I also organise our renowned two-day retina conference in Dublin every November. One of our major initiatives for 2015 is the expansion of our Target 5000 project, which aims to find the particular genetic cause of certain conditions that cause blindness.

As a STEM graduate the world is your oyster. There are many career opportunities outside of the traditional academic or industry route that students might not have thought of before. Learn to network as early as possible; speak to more senior people about your career – the vast majority are more than happy to give advice. Many of the skills you acquire through a STEM qualification are applicable to a vast number of industries, it’s all about finding out what you’re interested in.

David Jeffreys Managing director, Action Point

From a young age we had an Atari games console in the house, and then I was given an old Olivetti computer when I was a teenager. It didn’t even have a hard drive but I learned to get by just using floppy disks, and played games like Nibbles and Gorilla. I wanted to learn to programme so I learned BASIC from a book borrowed from the local library.

Once I understood that programming was about rules and instructions and that the programme was a direct result of the effort and intellect of the programmer, I was hooked. It was an opportunity for me to “own” something and perhaps even prove something. In transition year in school we had to choose a career and write a project on that career. Naturally I chose programming and then realised the opportunity there was in this space. I graduated from the University of Limerick in 2001 with a degree in computer systems.

I met Action Point’s co-founder, John Savage, on the first day of first year during orientation week and together we developed a small business writing a prototype instant messaging application. Thankfully we succeeded and the programme is still in use today, 15 years later. Action Point employs roughly 60 people who help businesses to make the best use of technology.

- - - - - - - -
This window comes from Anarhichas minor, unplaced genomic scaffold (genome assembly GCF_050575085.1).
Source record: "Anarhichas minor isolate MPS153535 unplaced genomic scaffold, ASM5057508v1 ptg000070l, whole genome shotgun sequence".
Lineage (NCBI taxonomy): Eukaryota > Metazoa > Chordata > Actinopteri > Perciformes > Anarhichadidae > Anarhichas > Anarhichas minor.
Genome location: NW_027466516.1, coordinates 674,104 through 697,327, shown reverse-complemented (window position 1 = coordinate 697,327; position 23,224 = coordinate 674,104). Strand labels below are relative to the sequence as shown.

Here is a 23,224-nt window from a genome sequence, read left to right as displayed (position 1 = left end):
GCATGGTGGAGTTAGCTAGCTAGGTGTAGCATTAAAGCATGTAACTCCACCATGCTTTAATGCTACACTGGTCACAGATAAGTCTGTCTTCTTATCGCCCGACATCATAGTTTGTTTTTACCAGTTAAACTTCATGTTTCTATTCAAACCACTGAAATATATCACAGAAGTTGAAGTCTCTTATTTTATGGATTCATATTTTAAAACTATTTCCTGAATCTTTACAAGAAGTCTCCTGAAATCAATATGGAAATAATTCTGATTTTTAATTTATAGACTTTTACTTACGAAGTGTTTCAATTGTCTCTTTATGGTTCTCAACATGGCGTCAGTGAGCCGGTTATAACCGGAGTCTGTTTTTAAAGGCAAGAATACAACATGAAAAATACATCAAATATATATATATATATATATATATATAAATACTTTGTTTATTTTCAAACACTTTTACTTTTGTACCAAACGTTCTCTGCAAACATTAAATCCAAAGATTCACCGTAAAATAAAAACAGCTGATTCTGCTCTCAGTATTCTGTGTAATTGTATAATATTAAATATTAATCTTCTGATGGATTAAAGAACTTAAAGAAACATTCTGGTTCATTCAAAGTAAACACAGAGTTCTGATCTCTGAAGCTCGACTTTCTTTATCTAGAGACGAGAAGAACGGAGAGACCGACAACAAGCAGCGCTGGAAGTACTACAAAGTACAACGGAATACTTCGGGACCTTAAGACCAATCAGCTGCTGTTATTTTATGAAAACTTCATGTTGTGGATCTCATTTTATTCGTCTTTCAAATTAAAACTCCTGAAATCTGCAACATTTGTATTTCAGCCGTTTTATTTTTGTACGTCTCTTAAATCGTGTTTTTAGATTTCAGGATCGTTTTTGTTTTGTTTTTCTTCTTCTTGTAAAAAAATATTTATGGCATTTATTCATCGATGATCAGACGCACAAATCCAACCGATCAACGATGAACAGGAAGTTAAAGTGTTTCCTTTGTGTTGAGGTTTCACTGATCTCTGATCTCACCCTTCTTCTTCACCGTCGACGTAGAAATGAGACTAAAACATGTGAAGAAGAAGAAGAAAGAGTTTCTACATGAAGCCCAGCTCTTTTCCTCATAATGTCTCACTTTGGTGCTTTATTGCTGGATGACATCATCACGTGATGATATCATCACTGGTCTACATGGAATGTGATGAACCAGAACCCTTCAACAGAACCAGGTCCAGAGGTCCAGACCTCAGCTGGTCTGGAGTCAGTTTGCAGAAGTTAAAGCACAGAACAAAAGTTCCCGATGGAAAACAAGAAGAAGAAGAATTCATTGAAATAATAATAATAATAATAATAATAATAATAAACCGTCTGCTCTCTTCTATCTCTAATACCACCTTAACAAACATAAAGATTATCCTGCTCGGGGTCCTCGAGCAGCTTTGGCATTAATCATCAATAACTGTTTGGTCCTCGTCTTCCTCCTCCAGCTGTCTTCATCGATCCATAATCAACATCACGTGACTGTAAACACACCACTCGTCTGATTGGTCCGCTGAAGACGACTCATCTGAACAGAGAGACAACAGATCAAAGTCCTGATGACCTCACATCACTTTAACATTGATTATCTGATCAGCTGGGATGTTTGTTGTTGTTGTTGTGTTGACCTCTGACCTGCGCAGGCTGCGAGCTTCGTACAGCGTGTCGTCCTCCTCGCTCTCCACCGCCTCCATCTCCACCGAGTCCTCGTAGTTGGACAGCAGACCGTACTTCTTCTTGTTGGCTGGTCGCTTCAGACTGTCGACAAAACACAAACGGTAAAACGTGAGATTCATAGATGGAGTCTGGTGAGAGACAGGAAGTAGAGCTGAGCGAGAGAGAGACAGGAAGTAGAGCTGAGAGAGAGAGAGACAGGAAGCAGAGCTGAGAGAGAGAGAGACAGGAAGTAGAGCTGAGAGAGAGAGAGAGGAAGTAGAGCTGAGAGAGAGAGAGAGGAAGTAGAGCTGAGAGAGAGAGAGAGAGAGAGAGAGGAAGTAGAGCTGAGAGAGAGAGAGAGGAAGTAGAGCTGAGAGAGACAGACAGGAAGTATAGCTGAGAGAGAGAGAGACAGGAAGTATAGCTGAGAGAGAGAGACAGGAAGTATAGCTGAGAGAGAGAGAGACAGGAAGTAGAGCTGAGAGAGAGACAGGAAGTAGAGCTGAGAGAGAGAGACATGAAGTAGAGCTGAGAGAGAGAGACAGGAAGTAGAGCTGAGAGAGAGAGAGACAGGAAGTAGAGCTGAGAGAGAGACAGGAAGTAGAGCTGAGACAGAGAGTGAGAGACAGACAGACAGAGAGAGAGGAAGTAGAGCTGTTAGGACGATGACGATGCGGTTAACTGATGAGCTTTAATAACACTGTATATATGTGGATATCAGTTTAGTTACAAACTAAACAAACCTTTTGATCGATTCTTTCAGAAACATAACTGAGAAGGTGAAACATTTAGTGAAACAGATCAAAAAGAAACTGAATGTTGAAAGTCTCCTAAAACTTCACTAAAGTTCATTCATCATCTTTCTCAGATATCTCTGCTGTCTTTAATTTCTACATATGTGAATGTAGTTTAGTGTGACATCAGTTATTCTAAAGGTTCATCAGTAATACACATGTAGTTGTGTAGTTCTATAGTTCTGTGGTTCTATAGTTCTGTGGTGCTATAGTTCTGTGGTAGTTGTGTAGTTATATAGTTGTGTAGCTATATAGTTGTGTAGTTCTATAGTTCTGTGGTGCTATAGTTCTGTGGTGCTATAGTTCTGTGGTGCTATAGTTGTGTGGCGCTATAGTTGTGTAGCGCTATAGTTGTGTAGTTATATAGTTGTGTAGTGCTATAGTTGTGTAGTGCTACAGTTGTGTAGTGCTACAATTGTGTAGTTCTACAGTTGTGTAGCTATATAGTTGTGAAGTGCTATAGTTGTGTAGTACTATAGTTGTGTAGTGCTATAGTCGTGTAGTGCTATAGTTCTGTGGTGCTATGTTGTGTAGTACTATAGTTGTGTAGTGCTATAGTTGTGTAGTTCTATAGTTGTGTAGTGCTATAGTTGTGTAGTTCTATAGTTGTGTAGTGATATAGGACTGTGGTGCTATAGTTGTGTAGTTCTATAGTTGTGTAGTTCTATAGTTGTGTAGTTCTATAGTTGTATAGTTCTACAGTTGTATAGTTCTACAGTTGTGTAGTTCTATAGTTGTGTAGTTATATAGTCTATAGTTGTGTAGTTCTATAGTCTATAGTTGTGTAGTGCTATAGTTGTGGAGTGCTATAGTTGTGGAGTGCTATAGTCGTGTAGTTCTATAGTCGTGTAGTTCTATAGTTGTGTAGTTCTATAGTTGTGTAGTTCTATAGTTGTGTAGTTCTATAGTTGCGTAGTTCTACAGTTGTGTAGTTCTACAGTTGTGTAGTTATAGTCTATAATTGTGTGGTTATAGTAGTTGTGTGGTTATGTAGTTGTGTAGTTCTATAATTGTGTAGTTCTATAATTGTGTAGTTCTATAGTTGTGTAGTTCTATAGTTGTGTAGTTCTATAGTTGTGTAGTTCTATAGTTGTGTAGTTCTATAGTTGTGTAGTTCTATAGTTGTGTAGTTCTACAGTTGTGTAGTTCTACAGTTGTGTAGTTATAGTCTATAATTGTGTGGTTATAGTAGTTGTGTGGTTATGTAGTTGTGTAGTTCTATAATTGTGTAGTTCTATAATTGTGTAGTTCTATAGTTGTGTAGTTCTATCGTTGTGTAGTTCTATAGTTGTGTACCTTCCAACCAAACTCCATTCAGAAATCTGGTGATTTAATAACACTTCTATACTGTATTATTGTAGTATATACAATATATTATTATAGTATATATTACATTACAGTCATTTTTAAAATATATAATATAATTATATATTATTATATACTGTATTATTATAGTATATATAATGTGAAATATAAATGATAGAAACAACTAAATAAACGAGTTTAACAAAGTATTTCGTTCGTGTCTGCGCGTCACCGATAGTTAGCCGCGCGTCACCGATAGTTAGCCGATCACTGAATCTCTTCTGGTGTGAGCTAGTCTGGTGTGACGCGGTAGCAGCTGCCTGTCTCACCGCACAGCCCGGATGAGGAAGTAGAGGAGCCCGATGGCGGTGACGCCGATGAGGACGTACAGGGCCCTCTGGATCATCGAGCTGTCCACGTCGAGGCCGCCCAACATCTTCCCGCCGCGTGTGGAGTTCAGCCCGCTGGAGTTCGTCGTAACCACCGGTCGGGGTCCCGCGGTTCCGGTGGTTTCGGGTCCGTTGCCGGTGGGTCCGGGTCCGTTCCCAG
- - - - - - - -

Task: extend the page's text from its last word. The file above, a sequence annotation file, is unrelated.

We provide custom software development nationally and internationally and recently won a project in Los Angeles worth a little over $1 million in revenue.

Sinead Keogh Director Irish Medical Devices Association

I enjoyed physics as a Leaving Cert subject and went on to study it in DIT. After a PhD in nanomaterials at DIT’s FOCAS Institute, I worked for two years in industry before becoming director of the Irish Medical Devices Association (IMDA), an Ibec sector group. IMDA has over 180 members on the island of Ireland, and its broad focus is to promote and support an environment that encourages the sustainable development and profitable growth of multinational and indigenous medical device and diagnostic companies.

Despite high unemployment, many medical technology companies find it difficult to find suitably qualified engineers. Responding to national demand for quality engineers across Ireland’s medtech sector, IMDA have got funding from the Higher Education Authority (HEA) Springboard initiative for the fourth year in succession for a conversion programme for engineers. This programme gives engineers and science graduates additional skills to help them find jobs.

Over the past three years 180 jobseekers have completed the IMDA programme and 35 companies have facilitated internships. In 2013, the medtech sector exported products to the value of €8 billion, making Ireland one of the largest exporters of medical technologies in Europe.

The sector employs over 27,000 people, which makes us, per capita, the biggest medical technology employer in the Europe. The availability of engineering skill sets is key for the sustained and continued growth of the medtech sector. Graduates who enter the sector have excellent working conditions, high quality training and the chance to travel within global multinational companies.

Career options are many and varied – anything from working in a precision engineering laboratory through to management in operations or marketing.

Article appeared in The Irish Times on 24/6/15

Article by: Peter McGuire